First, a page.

So let’s look at that. Think about something you think you failed at in your own life. Did you really “fail?”

Remember, not winning is not the same as failure. Neither is things not turning out exactly the way you wanted, or getting turned down by someone you wanted something from.

The first question you need to ask yourself is this:


So you didn’t win. So it didn’t turn out exactly like you wanted. So you got turned down. So what?

You’re still alive—and tomorrow you’ve got another chance to make something even more wonderful happen. Not only that, you have learned lessons that will help you to succeed in the future.

High achievers see what other people call “failure” as no more than a temporary setback and get excited about finding new ways to overcome the challenge and get back on track for success.

After accepting that things didn’t work out the way they’d hoped, they ask themselves questions like:

What’s unique about this problem?

How can I use this to my advantage?

What do I need to do to succeed?

In my training seminars, we take the participants through an exercise in taking back control over their perceptions of the events of their lives.

For example:

“I pay too much tax.”

“You must make a lot of money.”

“My wife is always criticizing me.”

“She must really care about you to tell you what she thinks.”

At the extreme end of the scale, a participant once said in a sorrowful voice, “My wife left me for another man.” Everyone went quiet for a few moments, until one of the women in the group said quietly, “Well, I guess now he’s stuck with her!” Laughter broke out around the group, and the man was able to shift into a more resourceful state.

It is important to remember that this is not meant as a therapeutic intervention or a suggestion that we should not treat the significant events in our lives with the seriousness they merit; it is a training exercise in creating greater flexibility in our thinking.

Do this now …


1. Think of something “bad” that happened to you.

2. Now, come up with at least five ways in which it could be perceived as a positive—the more ridiculous, the better!

Bouncing Back from Adversity

When I ask people what stops them from achieving their goals, they will often recall times from the past when they failed at something similar and then watch internal movies of themselves reliving those failures again and again. Thinking about past failures over and over is a sure way to re-create them, because we always get more of what we focus on. That’s why it’s important to recode any past negative experiences that still cause us stress in the present.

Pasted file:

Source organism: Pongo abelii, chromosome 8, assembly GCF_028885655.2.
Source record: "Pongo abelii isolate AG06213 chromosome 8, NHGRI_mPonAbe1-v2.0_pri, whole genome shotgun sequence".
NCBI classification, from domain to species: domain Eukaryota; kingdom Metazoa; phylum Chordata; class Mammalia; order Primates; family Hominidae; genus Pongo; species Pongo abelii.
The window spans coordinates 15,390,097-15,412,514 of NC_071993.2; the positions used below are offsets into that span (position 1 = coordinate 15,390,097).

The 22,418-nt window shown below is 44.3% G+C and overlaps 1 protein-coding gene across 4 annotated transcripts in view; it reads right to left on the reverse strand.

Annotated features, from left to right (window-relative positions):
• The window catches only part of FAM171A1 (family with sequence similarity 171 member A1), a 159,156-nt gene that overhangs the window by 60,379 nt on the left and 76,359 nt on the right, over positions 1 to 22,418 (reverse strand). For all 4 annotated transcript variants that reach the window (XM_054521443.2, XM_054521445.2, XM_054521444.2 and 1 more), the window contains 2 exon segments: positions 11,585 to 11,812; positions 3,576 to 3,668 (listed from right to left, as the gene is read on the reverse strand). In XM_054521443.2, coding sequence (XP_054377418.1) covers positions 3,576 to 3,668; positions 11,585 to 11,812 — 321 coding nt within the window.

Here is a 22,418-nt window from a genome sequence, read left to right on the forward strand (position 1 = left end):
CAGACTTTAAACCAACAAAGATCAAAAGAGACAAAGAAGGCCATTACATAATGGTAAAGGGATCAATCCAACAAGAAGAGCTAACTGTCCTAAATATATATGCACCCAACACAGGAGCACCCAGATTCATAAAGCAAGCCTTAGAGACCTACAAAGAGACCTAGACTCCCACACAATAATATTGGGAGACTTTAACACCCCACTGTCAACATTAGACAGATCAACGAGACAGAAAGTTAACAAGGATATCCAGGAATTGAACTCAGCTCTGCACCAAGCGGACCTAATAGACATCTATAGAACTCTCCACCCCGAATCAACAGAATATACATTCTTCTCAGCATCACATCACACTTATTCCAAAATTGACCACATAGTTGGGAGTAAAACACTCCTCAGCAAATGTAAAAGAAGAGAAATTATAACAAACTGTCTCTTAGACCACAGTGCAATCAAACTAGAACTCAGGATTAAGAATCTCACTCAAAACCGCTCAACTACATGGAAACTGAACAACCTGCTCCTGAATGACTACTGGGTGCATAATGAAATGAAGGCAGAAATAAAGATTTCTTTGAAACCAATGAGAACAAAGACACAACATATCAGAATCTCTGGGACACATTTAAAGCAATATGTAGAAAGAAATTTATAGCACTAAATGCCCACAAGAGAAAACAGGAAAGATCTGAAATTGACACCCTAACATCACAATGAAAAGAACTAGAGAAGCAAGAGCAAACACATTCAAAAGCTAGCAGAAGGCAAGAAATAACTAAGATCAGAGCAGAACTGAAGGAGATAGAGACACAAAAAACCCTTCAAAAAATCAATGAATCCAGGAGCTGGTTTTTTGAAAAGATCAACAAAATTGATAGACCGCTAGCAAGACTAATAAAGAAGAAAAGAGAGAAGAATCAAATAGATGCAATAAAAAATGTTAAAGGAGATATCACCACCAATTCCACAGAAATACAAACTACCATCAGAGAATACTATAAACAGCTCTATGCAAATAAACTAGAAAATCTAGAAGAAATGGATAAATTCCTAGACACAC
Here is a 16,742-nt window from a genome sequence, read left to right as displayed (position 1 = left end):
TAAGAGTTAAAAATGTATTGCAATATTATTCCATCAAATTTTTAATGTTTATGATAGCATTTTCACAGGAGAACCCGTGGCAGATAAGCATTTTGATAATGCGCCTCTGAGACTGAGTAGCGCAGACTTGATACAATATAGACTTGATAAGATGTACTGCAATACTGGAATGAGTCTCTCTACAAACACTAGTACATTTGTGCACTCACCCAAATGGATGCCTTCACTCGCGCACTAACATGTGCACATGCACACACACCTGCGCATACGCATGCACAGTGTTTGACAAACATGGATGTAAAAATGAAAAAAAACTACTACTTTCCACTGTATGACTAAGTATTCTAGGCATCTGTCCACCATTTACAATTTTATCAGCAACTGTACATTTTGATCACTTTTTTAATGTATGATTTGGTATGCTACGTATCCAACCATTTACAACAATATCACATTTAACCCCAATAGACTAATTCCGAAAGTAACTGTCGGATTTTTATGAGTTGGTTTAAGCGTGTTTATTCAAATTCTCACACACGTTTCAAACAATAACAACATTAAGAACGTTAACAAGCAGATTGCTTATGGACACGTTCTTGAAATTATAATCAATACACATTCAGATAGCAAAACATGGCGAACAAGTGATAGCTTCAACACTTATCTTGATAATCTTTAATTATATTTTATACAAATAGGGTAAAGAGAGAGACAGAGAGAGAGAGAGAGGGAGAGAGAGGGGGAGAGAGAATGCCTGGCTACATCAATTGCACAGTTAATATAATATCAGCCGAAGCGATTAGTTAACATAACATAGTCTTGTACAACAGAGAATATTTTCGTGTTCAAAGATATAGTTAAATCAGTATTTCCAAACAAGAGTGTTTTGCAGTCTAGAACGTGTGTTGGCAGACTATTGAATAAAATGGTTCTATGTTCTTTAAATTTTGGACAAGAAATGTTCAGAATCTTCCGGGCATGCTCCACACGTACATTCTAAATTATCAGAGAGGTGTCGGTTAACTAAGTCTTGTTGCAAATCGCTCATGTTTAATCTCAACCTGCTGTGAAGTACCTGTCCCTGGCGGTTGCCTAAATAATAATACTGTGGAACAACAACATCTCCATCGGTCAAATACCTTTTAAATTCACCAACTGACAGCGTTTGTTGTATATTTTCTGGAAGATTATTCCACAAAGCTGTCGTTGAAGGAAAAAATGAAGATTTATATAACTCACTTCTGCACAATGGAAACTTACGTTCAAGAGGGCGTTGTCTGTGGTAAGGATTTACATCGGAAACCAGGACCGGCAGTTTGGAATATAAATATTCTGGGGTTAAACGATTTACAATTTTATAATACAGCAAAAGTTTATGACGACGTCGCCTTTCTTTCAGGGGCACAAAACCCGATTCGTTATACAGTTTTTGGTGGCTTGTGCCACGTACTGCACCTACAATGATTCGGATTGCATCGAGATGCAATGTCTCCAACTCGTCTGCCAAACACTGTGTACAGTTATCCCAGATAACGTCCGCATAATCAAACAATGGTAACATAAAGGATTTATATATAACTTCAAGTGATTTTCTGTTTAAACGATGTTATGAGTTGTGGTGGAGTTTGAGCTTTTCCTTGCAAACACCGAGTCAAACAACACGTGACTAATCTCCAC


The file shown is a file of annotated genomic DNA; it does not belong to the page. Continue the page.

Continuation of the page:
“Let me tell you the secret that has led me to my goal: my strength lies solely in my tenacity.”


It’s fine to remember that something bad happened and learn from it, but any experiences that still carry a heavy emotional charge can act as obstacles to your success and slow you down.

One American research study showed that people who bounce back quickly following challenges and setbacks have an unconscious habit of perceiving delays, mistakes, and even the motives of other people in the best possible light.

Here is a wonderful technique you can use to take away the negative charge of any bad experience and leave yourself feeling stronger than before …


Read through the exercise before you do it for the first time …

1. Imagine you are sitting in a cinema, with a tiny screen some distance from you.

2. Make a black-and-white still picture on the screen of a past mistake or failure that you think means something about your ability to succeed in the future.

3. Watch the movie of that event backwards as if it was happening to someone else. Keep running it backwards faster and faster until when you think of the event it doesn’t stress you anymore.

4. Now make the screen much bigger and a movie of yourself succeeding in the future. Make it big, bold, and beautiful, in full color with a thumping soundtrack.

5. Step into the movie and feel the feelings of confidence, motivation, and success as you imagine everything going perfectly the way you want!